Important work by John Aldridge RA tracked down by Blondes Fine Art

The oil on board pictured below has recently been found by Mark Ponting , the owner of Blondes Fine Art . It had been in the hands of a collector in South Wales for its entire life but following her death the opportunity arose for it to be returned to the Herts/Essex borders from where it originated. 


Here at Blondes Fine Art we have long been great fans of the Great Bardfield group of artists. In a combination of proximity to the village itself , the wonderful Fry Art Gallery in Saffron Walden , and the iconic work of the artists themselves we find ourselves constantly drawn to the imagery of such greats as Edward Bawden, Richard Bawden, Eric Ravilious , Michael Rothenstein, Walter and Denise Hoyle and George Chapman to name but a few. Indeed, the group was larger than the few mentioned above and changed over time as they ebbed and flowed from the village over a period of some 50 years, however, one of their number remained there throughout his life.

John Aldridge RA first moved to Gt Bardfield in 1933 the same year that John Piper identified him as one of the young up and coming artists of the era who had "unprejudiced vision" and he remained living at Place House until his death in 1986.During the 1950's the artists held open house exhibitions in 1951,54,55 and 58 which attracted thousands of people from all over the country. Following the commercial success of these they sent an exhibition down to the Royal West of England Academy in Bristol in 1959. This particular work pictured here called ' The Moors, Great Bardfield' dates from March 1955 and depicts a set of trees that was previously a subject of Aldridge's work in 1947 "Burnt trees in snow" which is reproduced on page 20 of the new  book on the Bardfield artists edited by Gill Saunders and Malcolm Yorke. Clearly it was a winter image that had an interesting structure and in many ways defines the light and landscape of rural Essex on a crisp winters day.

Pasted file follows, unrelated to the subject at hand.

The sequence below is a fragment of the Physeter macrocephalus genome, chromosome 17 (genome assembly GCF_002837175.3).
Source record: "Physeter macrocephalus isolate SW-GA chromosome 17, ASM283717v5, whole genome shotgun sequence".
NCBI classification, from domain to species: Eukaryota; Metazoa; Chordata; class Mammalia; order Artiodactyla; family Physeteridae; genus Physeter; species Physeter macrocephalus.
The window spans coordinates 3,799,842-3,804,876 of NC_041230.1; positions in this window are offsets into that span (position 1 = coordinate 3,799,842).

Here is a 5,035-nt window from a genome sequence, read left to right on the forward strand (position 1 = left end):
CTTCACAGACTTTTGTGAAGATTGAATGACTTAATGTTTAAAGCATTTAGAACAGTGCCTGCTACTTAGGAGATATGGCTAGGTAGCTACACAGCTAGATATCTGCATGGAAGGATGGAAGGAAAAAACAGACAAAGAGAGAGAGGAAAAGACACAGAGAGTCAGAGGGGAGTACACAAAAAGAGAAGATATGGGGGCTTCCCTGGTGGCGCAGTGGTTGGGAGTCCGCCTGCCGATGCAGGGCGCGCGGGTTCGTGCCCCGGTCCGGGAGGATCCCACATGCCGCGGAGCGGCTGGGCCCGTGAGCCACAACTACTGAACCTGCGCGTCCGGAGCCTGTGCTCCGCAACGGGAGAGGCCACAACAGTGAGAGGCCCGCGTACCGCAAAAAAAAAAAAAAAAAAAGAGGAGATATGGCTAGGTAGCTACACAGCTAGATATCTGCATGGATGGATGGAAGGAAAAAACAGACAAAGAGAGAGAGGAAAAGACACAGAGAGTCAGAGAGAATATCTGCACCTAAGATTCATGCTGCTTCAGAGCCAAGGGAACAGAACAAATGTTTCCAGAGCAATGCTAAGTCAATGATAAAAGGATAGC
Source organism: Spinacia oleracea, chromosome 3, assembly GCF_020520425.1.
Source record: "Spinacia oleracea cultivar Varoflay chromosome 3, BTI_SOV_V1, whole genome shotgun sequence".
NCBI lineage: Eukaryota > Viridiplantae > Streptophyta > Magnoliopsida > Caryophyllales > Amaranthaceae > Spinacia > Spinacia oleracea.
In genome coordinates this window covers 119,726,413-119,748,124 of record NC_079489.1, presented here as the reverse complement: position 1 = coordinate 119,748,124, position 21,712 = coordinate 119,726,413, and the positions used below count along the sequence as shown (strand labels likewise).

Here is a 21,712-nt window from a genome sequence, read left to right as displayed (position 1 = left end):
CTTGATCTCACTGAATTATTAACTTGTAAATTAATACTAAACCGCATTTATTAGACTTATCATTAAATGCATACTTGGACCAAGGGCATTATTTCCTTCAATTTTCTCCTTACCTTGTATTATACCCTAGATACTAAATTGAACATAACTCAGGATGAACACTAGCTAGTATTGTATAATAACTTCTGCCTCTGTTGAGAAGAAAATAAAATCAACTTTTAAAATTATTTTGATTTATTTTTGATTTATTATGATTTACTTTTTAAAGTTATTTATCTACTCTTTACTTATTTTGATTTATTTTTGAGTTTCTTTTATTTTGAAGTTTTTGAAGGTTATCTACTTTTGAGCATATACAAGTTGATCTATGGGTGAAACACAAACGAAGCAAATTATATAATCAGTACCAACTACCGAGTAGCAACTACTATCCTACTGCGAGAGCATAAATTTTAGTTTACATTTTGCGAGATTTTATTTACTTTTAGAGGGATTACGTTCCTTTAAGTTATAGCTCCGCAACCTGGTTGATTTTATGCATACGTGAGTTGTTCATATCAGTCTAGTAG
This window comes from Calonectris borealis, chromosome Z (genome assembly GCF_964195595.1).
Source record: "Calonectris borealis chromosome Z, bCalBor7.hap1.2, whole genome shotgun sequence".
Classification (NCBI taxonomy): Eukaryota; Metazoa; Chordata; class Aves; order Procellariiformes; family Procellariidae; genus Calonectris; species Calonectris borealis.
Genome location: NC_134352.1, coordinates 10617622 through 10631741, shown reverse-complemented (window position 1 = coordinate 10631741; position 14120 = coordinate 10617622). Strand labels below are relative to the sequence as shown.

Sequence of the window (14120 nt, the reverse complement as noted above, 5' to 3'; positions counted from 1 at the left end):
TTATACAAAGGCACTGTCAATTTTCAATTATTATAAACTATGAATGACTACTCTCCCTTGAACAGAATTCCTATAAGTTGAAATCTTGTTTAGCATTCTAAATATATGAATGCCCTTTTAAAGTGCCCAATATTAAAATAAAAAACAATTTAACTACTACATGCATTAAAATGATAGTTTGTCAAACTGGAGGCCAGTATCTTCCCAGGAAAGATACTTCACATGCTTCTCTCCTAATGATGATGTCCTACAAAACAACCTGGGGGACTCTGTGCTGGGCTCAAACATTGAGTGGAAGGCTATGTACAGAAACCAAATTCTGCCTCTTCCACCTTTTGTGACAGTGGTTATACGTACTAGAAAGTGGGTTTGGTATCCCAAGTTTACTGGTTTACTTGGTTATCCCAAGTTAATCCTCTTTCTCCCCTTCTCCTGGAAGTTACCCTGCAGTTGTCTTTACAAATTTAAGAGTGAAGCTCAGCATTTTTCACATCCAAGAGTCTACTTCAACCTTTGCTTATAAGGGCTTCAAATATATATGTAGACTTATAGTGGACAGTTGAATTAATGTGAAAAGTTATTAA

What makes this image of particular significance is that it was the one chosen by John Aldridge to have displayed on his  easel when his photographic portrait was taken in his Great Bardfield studio by ,one of the leading photographers of the time ,Geoffrey Ireland.Geoffrey Ireland was a photographer and writer born in 1923. He studied at the Lancaster School of Art under Ronald Grimshaw and then at the Royal College of Art, where in 1953 he was appointed the tutor for graphic design. With Bawden, Ravilious , Rothenstein and Aldridge having strong teaching links to the RCA it is perhaps not a surprise that Ireland came out to photograph them . The collection of these iconic photographs and of other RCA artists are now in the National Portrait gallery collection.

So this painting was subsequently sold in an exhibition and led a quiet life in Wales for the last 60 years,until recently found by Blondes Fine Art  of  Much Hadham , Hertfordshire. It has been subject to a professional light clean to remove surface dirt and now , still in its original frame , looks like it was painted last week! We feel privileged to now have in our personal collection what is perhaps the most important work by  John Aldridge.